Campus News

Circle Gallery to host exhibition on coastal Georgia marsh grass

Wrack and Ruin David Kaminsky-h
The Circle Gallery at the College of Environment and Design will host an exhibit of the work of by Betsy Cain and David Kaminsky

The Circle Gallery at UGA’s College of Environment and Design will host Wrack and Ruin and the Creative Response: A Cautionary Environmental Tale, an exhibition featuring the work of Betsy Cain and David Kaminsky, from Feb. 6 through March 12.

A public opening reception will be held Feb. 6 from 4:30-6 p.m. in the gallery. The exhibition will feature original paintings and drawings, photographic extrapolations and film documentation by Cain and her husband, photographer Kaminsky.

Since 2007, the pair has been responding, as residents of the estuary and as artists, to the environmental impact of a neighbor’s 980-foot dock that reaches out into the shallow tidal estuary of Tom’s Creek on Wilmington Island in Savannah.

“The dock acts as a barricade to the seasonal, natural migration on high tides of dead marsh grass, Spartina Alterniflora, which sloughs off each spring as new grass shoots start their yearly cycle,” Cain said. “This dead marsh grass is an essential nutritive component to the ecosystem of Georgia’s vast salt marshes and is a biofuel for many organisms that make up this diverse and productive habitat.

“The dock collects this grass, called wrack, in such quantity and density in some years that the natural ebb and flow of tidal action in the smaller creeks is unable to dislodge it, and the wrack can stay in residence for up to six months with some fluctuations,” she added. “When this happens, the healthy marsh grass underneath is [starved] of light and oxygen, and the marsh grass dies. Depending on the length of time the wrack stays, the rhizomes or roots of the Spartina can be killed off as well, effectively denuding the area of the one sustaining life force that is so integral to the marsh’s survival.”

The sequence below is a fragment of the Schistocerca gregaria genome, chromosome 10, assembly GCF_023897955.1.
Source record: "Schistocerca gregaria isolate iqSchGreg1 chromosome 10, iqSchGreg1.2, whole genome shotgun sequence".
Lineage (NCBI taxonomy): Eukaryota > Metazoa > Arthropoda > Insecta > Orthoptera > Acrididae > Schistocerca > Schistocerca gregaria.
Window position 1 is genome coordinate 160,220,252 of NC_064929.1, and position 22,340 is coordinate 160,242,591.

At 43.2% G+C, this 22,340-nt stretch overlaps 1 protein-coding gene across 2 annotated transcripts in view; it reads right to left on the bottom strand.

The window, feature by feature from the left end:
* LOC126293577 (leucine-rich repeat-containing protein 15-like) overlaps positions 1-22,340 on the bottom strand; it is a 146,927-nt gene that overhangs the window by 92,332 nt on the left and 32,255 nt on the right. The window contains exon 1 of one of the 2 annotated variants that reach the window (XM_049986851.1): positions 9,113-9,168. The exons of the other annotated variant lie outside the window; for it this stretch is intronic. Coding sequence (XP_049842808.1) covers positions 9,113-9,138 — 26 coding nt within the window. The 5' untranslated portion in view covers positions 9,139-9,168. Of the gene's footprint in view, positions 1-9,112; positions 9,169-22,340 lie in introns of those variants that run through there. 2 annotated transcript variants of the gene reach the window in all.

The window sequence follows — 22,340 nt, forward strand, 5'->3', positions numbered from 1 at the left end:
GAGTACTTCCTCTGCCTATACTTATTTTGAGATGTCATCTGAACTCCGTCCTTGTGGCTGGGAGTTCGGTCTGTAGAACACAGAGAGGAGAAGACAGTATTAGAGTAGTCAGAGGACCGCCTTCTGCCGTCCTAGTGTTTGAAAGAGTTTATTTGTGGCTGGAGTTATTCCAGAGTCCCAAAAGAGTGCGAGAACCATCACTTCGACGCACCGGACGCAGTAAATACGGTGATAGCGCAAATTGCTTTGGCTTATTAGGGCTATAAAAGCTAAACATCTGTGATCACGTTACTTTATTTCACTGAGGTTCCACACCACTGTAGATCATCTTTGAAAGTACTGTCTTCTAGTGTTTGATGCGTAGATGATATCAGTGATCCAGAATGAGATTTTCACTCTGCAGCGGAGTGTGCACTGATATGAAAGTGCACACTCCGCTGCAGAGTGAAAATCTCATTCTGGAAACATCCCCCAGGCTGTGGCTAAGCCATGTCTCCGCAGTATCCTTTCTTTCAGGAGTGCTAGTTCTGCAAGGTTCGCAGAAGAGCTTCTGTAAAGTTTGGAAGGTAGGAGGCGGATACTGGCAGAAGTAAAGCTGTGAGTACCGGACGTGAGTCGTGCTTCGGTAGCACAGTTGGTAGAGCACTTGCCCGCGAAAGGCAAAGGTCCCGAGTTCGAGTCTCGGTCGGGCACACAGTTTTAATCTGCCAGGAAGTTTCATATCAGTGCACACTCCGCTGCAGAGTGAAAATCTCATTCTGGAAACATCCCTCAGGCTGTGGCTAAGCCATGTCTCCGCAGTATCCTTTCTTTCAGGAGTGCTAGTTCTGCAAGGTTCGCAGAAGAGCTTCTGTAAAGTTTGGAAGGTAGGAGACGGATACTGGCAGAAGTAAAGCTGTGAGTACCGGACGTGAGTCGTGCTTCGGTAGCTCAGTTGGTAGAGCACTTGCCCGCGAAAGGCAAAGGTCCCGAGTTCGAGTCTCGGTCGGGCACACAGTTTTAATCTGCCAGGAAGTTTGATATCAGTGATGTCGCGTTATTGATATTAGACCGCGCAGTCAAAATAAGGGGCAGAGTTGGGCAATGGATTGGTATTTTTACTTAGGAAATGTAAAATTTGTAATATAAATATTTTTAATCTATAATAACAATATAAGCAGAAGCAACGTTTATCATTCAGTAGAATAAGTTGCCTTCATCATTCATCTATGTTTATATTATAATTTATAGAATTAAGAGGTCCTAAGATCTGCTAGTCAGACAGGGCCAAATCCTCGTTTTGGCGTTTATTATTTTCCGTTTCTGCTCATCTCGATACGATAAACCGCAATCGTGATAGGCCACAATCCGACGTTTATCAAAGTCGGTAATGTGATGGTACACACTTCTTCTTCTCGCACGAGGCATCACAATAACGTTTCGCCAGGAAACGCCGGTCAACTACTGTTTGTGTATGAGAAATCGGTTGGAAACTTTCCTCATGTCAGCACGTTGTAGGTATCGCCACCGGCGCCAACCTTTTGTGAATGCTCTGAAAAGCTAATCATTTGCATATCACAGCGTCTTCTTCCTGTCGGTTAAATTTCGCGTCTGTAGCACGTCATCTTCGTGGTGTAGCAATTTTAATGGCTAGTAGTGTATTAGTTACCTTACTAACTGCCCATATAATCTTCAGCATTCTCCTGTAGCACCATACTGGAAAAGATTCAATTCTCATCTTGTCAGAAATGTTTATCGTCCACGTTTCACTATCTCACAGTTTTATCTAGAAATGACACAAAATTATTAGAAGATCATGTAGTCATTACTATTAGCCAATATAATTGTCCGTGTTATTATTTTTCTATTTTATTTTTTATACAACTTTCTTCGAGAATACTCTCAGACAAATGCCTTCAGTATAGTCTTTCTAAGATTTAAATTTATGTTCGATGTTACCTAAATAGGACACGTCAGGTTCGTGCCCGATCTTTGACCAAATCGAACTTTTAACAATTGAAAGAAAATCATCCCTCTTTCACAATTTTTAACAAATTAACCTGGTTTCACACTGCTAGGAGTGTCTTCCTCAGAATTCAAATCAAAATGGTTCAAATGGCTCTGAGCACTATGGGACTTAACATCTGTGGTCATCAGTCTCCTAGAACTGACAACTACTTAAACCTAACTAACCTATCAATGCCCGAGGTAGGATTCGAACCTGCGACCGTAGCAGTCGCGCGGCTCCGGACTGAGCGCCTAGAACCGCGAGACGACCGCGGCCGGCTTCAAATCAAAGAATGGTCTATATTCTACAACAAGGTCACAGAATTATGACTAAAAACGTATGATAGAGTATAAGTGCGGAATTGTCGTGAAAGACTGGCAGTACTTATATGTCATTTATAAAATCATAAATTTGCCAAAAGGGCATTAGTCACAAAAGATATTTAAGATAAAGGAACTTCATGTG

Cain and Kaminsky’s ongoing efforts have inspired action including a local community-level conservation effort and a public dialogue about the ethics of development in the coastal marshes.

“Our plan is for this exhibition and lecture to engage students in a creative reply to an environmental issue, which will lead to a deeper understanding of the impact of human endeavors in the landscape,” said Melissa Tufts, director of the Circle Gallery. “We hope it will also provide inspiration for productive, positive reaction to a challenging situation, both man-made and naturally occurring.”

Landscape architecture students from the College of Environment and Design will assist Cain and Kaminsky in the installation.